The field study was completed in January 2015. In total 351 patients were included. Patients were often severely ill with a mortality rate of about 10% and serious post-disease disability in 22%. Infections were confirmed or highly likely in about 35% of the cases with various etiologies found at frequencies ranging from 1 to 5%: unspecified meningo-encephalitis (5%); bacterial meningitis (4%); malaria (4%), human African trypanosomiasis (HAT; 3%), Pott’s disease (3%), HIV/AIDS (3%), central nervous system tuberculosis (1%) and tetanus (1%). Confronted with the variety of etiological diagnoses (with a rather low frequency for each single disease), we opted to develop guidelines recommending an initial systematic RDT-based workup (for HAT, HIV and malaria) and a panoramic/synoptic tool that allow a “not-to-miss” approach of the severe and treatable infections (Figure 2). This study results and the new guidance were presented to the medical staff of several rural hospitals in Bandundu in October 2015. The proposed guidelines were enthusiastically welcomed by the caregivers who made also constructive comments for improvement. The field evaluation of the new tool (acceptability, clinical impact, cost-savings) is ongoing since January 2016 through an alternative funding.

Aim 2. Development of Rapid Diagnostic Tests

The specific objectives were, in summary:
1. To determine the target profiles of rapid diagnostic tests (RDTs) for the three clinical syndromes (fever, digestive, neurological); the advantages and disadvantages of different RDT formats; the characteristics of existing diagnostic tests, and the availability of such tests.
2. To produce improved serology for visceral leishmaniasis (fever syndrome, VL), explore stool antigen detection tests (digestive syndrome) and develop a serological RDT for human African trypanosomiasis (neurological syndrome, HAT).

To achieve objective 1 a highly successful international workshop was hosted in London by the London School of Hygiene and Tropical Medicine (LSHTM) and co-organised with the SME Coris Bioconcept (Coris). Participants included laboratory scientists, researchers and clinicians from endemic regions, representatives of commercial companies and funding organisations. A resultant wide-ranging and in depth survey resulted, of the criteria required for RDTs at primary point-of-care (POC) and of the extent to which appropriate RDTs were already available. The participants subsequently published several authoritative reviews, largely stimulated by outputs of this workshop. Ideally, and subject to supplementary funding, a follow up workshop is highly desirable beyond the NIDIAG project, to assess the latest technological developments, new diagnostic tests and future priorities.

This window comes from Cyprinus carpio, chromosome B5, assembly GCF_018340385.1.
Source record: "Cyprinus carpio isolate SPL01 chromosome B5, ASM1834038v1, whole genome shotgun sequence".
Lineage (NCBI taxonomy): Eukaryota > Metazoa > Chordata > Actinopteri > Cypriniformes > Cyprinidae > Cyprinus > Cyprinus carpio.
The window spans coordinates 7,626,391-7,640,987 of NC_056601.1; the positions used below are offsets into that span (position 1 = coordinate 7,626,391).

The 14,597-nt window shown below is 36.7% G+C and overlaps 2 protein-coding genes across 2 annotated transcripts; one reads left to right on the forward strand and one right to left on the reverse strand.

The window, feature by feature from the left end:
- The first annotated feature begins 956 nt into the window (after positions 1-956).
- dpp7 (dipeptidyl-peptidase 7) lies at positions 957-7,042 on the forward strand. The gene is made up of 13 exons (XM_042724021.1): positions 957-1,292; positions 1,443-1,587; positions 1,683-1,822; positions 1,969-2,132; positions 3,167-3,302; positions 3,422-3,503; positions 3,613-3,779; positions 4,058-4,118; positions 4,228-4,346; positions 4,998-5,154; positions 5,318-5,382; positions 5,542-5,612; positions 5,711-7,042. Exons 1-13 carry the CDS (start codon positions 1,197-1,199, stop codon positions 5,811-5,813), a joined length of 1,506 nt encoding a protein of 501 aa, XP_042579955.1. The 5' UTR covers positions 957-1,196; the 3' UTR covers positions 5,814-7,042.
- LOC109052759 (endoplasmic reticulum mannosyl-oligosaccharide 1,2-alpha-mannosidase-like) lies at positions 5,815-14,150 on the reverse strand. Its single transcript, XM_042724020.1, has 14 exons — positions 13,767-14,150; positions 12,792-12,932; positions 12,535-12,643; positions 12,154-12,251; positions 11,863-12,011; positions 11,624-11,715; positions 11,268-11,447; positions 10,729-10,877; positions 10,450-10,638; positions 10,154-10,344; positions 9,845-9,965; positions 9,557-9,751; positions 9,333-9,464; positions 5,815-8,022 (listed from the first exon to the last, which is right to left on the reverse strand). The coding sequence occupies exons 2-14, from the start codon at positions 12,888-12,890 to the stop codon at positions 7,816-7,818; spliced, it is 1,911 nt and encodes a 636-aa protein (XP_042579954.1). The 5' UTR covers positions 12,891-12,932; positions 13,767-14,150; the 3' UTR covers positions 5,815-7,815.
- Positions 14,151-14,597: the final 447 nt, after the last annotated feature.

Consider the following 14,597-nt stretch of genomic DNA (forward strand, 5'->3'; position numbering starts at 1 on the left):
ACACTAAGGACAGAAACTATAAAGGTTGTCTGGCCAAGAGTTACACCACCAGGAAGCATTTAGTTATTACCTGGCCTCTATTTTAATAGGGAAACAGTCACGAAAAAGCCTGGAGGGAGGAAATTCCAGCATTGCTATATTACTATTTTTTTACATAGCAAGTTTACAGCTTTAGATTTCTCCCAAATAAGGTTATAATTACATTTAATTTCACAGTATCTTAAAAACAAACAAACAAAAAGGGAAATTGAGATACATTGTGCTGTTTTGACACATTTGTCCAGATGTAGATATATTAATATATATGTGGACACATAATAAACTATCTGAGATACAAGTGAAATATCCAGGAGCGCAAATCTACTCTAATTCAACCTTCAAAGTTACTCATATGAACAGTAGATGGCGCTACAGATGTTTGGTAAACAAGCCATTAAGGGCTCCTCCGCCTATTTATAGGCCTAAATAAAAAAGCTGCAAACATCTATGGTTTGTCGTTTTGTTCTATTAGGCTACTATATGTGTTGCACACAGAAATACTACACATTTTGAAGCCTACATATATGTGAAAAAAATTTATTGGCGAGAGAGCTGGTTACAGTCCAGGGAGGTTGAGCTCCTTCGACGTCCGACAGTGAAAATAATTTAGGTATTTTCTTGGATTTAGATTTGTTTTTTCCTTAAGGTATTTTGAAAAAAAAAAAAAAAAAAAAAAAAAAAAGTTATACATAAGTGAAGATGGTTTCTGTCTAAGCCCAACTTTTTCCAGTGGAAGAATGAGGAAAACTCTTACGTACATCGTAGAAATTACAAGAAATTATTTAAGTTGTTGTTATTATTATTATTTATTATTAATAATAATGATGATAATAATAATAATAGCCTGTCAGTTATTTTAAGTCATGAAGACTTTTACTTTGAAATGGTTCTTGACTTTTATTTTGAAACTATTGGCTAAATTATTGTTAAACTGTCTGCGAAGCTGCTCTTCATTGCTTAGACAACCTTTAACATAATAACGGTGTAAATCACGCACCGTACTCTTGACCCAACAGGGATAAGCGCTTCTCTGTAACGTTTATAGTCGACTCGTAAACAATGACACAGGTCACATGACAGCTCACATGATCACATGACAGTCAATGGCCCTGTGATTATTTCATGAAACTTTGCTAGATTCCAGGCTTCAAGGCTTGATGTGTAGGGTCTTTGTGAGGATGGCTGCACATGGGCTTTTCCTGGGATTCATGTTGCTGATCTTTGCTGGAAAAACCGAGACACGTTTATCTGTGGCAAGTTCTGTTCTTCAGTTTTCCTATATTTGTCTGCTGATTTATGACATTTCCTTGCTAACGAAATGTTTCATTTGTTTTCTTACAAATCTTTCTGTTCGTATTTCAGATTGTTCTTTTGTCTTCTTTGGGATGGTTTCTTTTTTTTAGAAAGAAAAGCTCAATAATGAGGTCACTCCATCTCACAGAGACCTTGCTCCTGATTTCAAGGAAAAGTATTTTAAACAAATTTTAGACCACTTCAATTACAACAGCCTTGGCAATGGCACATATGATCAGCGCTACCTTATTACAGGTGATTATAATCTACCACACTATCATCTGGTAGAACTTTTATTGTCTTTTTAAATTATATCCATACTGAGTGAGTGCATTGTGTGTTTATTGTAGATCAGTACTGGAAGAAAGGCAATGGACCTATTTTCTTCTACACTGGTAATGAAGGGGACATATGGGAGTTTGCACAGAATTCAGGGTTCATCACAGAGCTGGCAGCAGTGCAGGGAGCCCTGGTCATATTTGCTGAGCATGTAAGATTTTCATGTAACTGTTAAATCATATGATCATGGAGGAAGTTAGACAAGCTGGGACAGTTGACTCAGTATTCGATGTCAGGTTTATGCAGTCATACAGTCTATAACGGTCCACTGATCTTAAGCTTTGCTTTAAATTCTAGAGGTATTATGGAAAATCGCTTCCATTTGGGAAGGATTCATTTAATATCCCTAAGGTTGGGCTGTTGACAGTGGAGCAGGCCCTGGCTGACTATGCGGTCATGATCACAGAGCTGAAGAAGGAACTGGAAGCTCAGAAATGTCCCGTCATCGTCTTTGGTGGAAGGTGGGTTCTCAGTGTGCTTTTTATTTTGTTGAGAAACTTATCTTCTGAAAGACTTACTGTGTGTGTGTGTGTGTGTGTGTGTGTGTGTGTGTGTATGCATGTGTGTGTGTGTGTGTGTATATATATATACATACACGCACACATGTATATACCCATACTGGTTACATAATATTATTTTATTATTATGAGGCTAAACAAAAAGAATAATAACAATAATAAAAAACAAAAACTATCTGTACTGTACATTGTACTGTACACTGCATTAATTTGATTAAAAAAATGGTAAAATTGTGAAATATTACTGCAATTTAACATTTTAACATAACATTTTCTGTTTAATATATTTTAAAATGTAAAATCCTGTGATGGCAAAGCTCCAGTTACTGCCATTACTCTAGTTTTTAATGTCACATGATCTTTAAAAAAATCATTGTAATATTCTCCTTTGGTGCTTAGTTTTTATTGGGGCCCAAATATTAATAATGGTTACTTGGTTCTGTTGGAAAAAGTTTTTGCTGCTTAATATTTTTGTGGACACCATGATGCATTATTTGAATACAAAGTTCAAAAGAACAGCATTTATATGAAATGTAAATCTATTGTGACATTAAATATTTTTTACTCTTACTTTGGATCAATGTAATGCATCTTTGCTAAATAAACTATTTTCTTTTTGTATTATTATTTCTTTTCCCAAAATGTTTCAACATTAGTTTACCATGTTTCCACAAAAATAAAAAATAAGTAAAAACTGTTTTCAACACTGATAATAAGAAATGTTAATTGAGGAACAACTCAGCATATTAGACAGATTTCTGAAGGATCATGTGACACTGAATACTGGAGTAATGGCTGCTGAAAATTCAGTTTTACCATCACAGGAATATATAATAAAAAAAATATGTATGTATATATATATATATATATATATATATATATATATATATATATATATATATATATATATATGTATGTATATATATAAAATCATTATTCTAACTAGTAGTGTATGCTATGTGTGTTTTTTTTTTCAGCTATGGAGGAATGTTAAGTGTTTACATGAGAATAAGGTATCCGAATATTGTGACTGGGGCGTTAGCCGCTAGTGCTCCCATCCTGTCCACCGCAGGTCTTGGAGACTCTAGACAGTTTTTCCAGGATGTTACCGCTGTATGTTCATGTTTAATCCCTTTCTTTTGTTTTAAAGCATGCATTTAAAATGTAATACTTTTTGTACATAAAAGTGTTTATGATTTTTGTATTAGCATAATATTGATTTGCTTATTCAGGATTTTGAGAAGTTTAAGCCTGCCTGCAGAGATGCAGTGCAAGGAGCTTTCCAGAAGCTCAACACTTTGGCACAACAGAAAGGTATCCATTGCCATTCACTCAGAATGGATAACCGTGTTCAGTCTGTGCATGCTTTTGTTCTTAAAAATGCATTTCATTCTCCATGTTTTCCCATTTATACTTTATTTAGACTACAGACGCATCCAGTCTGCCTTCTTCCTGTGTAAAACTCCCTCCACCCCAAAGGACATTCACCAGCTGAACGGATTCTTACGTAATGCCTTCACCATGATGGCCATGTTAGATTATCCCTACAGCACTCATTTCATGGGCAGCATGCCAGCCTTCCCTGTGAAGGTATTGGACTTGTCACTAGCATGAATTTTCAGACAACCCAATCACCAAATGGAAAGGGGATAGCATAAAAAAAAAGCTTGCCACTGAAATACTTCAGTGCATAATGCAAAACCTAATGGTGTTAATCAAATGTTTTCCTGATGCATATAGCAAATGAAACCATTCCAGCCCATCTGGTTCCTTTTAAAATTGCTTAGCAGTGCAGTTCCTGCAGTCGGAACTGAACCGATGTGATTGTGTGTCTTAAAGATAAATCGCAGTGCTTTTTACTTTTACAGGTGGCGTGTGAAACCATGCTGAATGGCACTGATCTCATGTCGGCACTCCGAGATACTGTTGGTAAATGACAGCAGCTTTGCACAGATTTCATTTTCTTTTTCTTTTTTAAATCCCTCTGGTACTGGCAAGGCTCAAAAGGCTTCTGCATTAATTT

Visceral leishmaniasis (related to persistent fever syndrome)
The NIDIAG partnerships between laboratory and field were crucial to objective 2, to develop improved serology for VL (Sudan, India) and HAT (Democratic Republic of Congo).
The demanding field research on VL in Sudan, under the leadership of Professor Sayda El Safi (University of Khartoum - UNKA), involved many visits to the endemic region in Gedaref State and to hospital outpatient clinics. Examination of cases of VL included clinical evaluation, parasitological diagnosis, direct agglutination (DAT), rK39 rapid tests, and collection of serum, plasma and urine from active VL cases, treated patients, relapse, post kala-azar dermal leishmaniais (PKDL) and healthy controls having negative or positive DAT, with appropriate consents and ethical approvals. Samples were transported in liquid nitrogen and stored at -80°C or -20°C. Importantly, 50 samples from active VL cases, 56 from treated patients, 1 relapse, 23 PKDL and 94 EHCs including 14 DAT positive EHCs, were transferred to the laboratory of LSHTM for research on development of improved diagnostics. Two London/Sudan exchange visits took place for subclass serological profiling the antibody responses of different clinical groups by enzyme linked immunosorbent assay (ELISA) and for optimising production of DAT antigen.
Similarly the Sita Ram Memorial Trust (KAMRC) led by Professor Shyam Sundar, provided large numbers of samples of blood, plasma and urine from patients with different clinical status, conditional upon informed consent. Samples were transported from the field with cold chain storage, archived at 80°C, and presence of anti-Leishmania antibodies determined by ELISA, rK39 or DAT. Vital research with these samples was performed in Varanasi, India, during annual visits by research teams from LSHTM to the laboratory of KAMRC.

LSHTM undertook three fundamental studies relating to regional differences between the performance of rK39 serology in India and East Africa, and the development of serology to discriminate between the clinical status of VL patients. Firstly, it was demonstrated that there was substantial regional genetic diversity in the antigens that comprised the rK39 and modified rK28 diagnostic tests. Secondly, it was shown that anti-Leishmania antibody titres in VL patients in India were significantly higher than in Sudan. Thirdly, anti-Leishmania subclass profiling showed that an IgG1 ELISA assay could discriminate between clinical groups. Elevated IgG1 antibody levels had the capacity to detect relapse in treated patients (6 months after treatment) and to predict progression from asymptomatic to active VL. Three key publications (Bhattacharyya et al.) describe this important research progress. Simple discriminative diagnostic algorithms have been defined (in preparation).